Our clients have been getting in touch more frequently to ask us about notices of refunds due from HMRC they have received by text or email. These frauds are typically called phishing.
Fraudsters increase this type of activity at this time of year, because they know people are more likely to respond if it coincides with peak tax return filing season.
What is phishing?
Phishing is a type of cybercrime which attempts to get sensitive information from you, such as passwords and credit card details, by pretending to be a legitimate entity. This is generally carried out using emails or texts which will direct you to a deceptive website that matches the look and feel of a legitimate site. Beware that email display names can be changed to make them appear genuine.
How to recognize what/who is a genuine HMRC contact
HMRC will never phone you, email or text you regarding tax rebates or penalties. If you do receive an email or text then please don’t visit the website, open any attachments or enter any personal or bank details. If you receive a telephone call please do not disclose any information to them.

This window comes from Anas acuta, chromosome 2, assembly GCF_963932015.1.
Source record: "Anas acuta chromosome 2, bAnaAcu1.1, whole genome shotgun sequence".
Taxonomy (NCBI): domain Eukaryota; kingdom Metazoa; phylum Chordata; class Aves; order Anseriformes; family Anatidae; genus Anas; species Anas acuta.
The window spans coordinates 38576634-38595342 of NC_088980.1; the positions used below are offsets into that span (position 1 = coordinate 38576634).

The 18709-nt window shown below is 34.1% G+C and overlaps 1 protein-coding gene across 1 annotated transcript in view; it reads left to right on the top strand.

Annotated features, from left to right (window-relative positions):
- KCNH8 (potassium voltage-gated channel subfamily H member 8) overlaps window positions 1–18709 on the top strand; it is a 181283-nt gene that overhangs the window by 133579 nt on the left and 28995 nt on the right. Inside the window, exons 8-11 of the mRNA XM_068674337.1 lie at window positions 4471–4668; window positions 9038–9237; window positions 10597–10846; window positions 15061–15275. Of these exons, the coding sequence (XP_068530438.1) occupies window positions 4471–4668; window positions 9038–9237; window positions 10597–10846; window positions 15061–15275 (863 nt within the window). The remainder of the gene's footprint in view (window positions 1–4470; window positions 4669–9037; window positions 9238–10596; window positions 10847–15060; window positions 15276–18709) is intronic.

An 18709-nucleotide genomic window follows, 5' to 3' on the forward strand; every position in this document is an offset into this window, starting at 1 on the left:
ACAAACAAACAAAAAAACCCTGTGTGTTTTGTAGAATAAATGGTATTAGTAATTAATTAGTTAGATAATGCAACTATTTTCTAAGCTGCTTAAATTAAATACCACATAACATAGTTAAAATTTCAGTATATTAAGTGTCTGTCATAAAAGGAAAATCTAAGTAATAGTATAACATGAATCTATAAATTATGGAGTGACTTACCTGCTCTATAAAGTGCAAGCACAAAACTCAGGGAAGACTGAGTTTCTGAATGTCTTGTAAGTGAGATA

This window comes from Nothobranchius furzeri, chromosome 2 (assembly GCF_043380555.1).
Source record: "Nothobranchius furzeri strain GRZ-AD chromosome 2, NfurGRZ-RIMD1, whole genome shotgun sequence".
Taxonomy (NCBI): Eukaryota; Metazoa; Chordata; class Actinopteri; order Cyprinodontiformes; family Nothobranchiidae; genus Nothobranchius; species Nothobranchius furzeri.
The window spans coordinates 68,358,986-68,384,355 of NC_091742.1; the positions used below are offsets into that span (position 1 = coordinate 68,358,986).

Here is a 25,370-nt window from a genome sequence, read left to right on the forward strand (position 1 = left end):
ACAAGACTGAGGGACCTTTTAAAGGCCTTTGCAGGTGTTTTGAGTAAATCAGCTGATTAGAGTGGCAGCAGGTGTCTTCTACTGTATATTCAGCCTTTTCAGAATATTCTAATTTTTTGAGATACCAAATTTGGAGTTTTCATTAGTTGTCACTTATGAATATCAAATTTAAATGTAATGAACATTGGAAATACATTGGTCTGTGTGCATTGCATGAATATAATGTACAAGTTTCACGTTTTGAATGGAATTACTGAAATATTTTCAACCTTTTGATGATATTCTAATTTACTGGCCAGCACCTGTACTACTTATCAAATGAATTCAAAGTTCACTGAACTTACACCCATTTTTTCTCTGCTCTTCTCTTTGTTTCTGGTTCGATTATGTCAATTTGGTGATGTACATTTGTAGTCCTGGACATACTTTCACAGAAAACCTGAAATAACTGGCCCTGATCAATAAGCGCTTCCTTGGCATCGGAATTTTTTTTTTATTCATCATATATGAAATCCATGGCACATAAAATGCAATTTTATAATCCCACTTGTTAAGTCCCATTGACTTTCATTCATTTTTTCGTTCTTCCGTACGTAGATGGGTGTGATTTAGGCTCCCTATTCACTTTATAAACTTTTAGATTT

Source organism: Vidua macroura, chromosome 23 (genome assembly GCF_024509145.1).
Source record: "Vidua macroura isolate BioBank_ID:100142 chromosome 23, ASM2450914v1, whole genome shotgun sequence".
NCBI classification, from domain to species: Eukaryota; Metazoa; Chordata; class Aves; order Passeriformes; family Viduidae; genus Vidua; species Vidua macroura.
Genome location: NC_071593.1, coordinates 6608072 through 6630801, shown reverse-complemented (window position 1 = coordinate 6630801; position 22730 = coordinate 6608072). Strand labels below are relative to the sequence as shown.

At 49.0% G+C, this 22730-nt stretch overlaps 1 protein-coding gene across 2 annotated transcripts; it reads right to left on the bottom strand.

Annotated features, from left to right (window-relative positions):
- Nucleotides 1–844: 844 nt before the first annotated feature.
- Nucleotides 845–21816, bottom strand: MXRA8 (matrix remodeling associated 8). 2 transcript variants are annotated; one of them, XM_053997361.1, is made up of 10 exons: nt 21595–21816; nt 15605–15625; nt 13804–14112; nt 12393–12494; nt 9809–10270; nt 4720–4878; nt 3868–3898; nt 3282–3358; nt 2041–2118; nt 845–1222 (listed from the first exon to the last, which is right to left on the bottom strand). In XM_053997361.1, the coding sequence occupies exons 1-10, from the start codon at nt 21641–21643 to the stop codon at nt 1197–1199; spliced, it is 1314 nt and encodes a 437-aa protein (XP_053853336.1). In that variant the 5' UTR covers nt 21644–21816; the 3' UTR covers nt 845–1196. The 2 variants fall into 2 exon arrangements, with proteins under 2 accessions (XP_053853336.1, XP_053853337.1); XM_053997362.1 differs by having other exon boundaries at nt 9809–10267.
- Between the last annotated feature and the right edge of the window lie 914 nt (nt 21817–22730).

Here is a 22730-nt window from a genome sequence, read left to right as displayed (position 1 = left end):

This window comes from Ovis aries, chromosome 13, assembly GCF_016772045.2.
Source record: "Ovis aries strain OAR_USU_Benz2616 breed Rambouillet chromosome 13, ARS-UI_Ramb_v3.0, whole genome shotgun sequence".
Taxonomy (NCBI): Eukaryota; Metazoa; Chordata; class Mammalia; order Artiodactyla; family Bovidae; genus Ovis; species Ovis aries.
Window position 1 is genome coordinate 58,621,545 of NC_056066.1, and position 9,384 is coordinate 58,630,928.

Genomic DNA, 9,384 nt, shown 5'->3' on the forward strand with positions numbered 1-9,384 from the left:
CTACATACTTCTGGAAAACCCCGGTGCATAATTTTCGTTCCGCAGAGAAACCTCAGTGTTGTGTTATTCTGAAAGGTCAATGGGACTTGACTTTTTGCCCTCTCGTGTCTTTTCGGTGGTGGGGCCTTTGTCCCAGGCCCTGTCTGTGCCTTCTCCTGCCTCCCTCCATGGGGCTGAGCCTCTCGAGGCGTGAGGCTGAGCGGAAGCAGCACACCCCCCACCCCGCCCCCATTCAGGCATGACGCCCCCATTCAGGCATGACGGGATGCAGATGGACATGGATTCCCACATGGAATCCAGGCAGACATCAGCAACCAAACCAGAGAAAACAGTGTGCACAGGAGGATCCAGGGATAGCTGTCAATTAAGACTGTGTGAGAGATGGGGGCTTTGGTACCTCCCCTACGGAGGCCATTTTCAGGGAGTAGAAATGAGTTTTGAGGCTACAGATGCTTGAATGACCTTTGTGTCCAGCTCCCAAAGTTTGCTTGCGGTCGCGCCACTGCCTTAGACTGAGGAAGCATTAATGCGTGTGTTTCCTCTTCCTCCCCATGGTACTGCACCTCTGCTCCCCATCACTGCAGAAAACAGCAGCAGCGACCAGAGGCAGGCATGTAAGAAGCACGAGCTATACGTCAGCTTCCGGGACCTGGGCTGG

HMRC publish guidance on their website here: https://www.gov.uk/report-suspicious-emails-websites-phishing
Examples of known scams, which will help you identify them, can also be found here: https://www.gov.uk/topic/dealing-with-hmrc/phishing-scams
Report suspicious activity
HMRC encourage you to report suspicious activity to them.
If you receive a suspicious email claiming to be from HMRC you can forward it to them using the email address email@example.com.
You can also forward suspicious text messages to 60599 (please note you’ll be charged your network rate).
Please also provide details of any suspicious phone calls to HMRC including your number, the number that called you and the date and time of the call.
We advise that you take care to delete any suspicious correspondence, block the email sender and block suspicious numbers.
Are you still unsure?
Please contact us https://www.lloydpiggott.co.uk/contact/